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TCU 360

All TCU. All the time.

TCU 360

The Skiff Orientation Edition: Welcome, Class of 28!
The Skiff Orientation Edition: Welcome, Class of '28!
By Georgie London, Staff Writer
Published May 13, 2024
Advice from your fellow Frogs, explore Fort Worth, pizza reviews and more. 

What we’re reading: Kavanaugh, Kavanuagh, and more Kavanaugh


We’re back and we’re reading – everything from the “New York Times” to the “Wall Street Journal.” We’re trying to help you keep up with the rapid pace of politics and policy. Today we’ve got yet another update on Kavanaugh, U.S. sanctions on a Turkish company, and those Russians again.

Senate votes to advance Kavanaugh’s nomination

Judge Brett M. Kavanaugh secured the support needed to win Senate confirmation to the Supreme Court.

The Senate voted Friday 51 to 49 to advance Kavanaugh’s nomination.

Three of the four undecided votes went to Kavanaugh’s favor coming from two Republicans, Sens. Jeff Flake (Ariz.) and Susan Collins (Maine), and one Democrat, Sen. Lisa Murkowski (Alaska).

After reading the FBI report Thursday, both Republican senators said they’d “seen no additional corroborating information” to go along with Dr. Ford’s testimony.

Just when we thought it was over, some votes could still change later on Friday.

Kavanaugh acknowledges demeanor in Senate testimony

Supreme court nominee Brett Kavanaugh acknowledged that he shouldn’t have said some things in his testimony to the Senate in an op-ed published Thursday.

Kavanaugh said he understands how questions about his demeanor and judicial temperament could be raised after the way he acted. But he argues that he will be an impartial and even-tempered justice.

According to the Washington Post, his defense comes after 2,400 law professors from different political parties signed a letter to the Senate that argued for Kavanaugh’s lack of “judicial temperament.”

Kavanaugh wanted to it make clear that the allegations against him were undue and wrongful.

But some like Senator Chris Murphy (D-CT) said it was too little too late to make a statement.

What the Kavanaugh allegations mean for the midterms

Republicans never expected the backlash and controversy that surrounded Kavanaugh’s nomination on July 9.

What seemed like a sure thing confirmation is now making the party nervous. But something else surprising has happened in light of all of this: Republicans are more excited to vote in the midterms.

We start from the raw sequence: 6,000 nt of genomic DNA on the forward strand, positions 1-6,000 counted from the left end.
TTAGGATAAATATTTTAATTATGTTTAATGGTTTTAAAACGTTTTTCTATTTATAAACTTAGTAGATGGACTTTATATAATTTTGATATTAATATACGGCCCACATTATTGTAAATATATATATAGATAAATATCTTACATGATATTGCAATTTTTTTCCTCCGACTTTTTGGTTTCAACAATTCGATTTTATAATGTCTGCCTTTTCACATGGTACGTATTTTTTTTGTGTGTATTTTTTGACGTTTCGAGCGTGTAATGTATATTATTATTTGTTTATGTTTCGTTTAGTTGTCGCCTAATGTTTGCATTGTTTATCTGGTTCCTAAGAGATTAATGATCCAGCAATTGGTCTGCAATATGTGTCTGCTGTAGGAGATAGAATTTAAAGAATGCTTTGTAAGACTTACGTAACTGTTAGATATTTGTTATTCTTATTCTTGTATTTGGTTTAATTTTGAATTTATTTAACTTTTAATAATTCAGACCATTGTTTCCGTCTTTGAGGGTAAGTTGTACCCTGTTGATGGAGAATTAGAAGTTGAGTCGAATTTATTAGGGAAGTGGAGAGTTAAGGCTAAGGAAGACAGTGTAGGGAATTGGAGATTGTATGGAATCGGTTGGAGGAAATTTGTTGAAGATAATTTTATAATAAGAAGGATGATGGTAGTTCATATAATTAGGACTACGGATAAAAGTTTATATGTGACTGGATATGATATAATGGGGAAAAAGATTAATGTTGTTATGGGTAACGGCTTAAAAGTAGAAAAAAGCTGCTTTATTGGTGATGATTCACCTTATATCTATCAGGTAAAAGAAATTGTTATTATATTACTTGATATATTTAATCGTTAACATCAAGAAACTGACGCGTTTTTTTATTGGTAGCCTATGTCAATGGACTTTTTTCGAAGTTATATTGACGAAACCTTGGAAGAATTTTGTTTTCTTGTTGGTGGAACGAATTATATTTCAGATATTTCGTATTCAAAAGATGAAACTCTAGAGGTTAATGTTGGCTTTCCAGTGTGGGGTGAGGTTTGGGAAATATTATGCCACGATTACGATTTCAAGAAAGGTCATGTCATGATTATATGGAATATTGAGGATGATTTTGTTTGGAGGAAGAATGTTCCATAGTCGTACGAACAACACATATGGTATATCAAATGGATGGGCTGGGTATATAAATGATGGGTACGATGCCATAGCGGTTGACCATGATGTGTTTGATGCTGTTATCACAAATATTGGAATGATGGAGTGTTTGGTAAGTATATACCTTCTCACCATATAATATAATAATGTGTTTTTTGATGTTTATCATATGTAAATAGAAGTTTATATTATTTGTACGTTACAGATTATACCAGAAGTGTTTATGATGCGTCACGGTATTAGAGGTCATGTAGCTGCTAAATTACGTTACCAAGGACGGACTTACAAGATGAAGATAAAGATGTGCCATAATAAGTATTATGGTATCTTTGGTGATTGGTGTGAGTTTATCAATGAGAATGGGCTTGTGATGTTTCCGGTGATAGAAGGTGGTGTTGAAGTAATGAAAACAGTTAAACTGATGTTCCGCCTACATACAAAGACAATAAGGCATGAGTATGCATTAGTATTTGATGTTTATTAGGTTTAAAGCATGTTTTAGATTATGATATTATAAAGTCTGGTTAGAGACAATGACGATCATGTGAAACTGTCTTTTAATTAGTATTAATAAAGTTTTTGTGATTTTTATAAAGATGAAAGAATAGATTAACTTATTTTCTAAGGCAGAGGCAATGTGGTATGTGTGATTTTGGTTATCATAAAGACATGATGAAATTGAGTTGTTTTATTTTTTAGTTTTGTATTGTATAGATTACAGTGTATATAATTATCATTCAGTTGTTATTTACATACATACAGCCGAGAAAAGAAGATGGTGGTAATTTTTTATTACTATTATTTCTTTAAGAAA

A NPR/PBS NewsHour/Marist poll said Republicans decreased their enthusiasm deficit from 10 to 2 points since July.

According to CNN, republican leaders have noticed this spurt of enthusiasm and are using it to ensure the maximum amount of voters show up to the polls on Nov. 6.

Trump tax investigation continues

New York City officials said Thursday they have joined state regulators in the investigation of the Trump family tax schemes.

Earlier this week, it was revealed that Trump had participated in shady things like outright fraud and tax evasion in the 1990s.

The statute of limitation on any of these potential crimes uncovered have long expired, but this investigation will decide whether other penalties like fines are merited.

U.S. puts sanctions on Turkish company

The U.S. government imposed sanctions on a Turkish company for doing business with North Korea.

S.I.A. Falcon International Group was accused of trading luxury goods and weapons with North Korea and ignoring previous sanctions from the U.S. and the United Nations.

This is sending a strong message to Kim Jong Un right before the Secretary of State Mike Pompeo’s visit to North Korea this weekend.

The Trump administration wants to make clear its intentions to put pressure on North Korea to get rid of its nuclear missile programs.

The move is also highlighting the on-again off-again relationship with Turkey, a NATO country.

U.S. officials charge Russian spy agency of attacks

The U.S. government charged seven Russian spies with a variety of crimes.

From widespread hacking that leaves no one safe to doping, poisoning, and downing of a plane, these individuals aren’t getting off easy.

Russian officials from the intelligence agency, GRU, have denied these active measures and said that the U.S. has some shady business of its own: a biological program using toxic bugs as weapons.

This is just one instance of the many accounts of Russian international crimes. Who knows where they’ll go next?

That’s all we have for today. Check back Monday for more.

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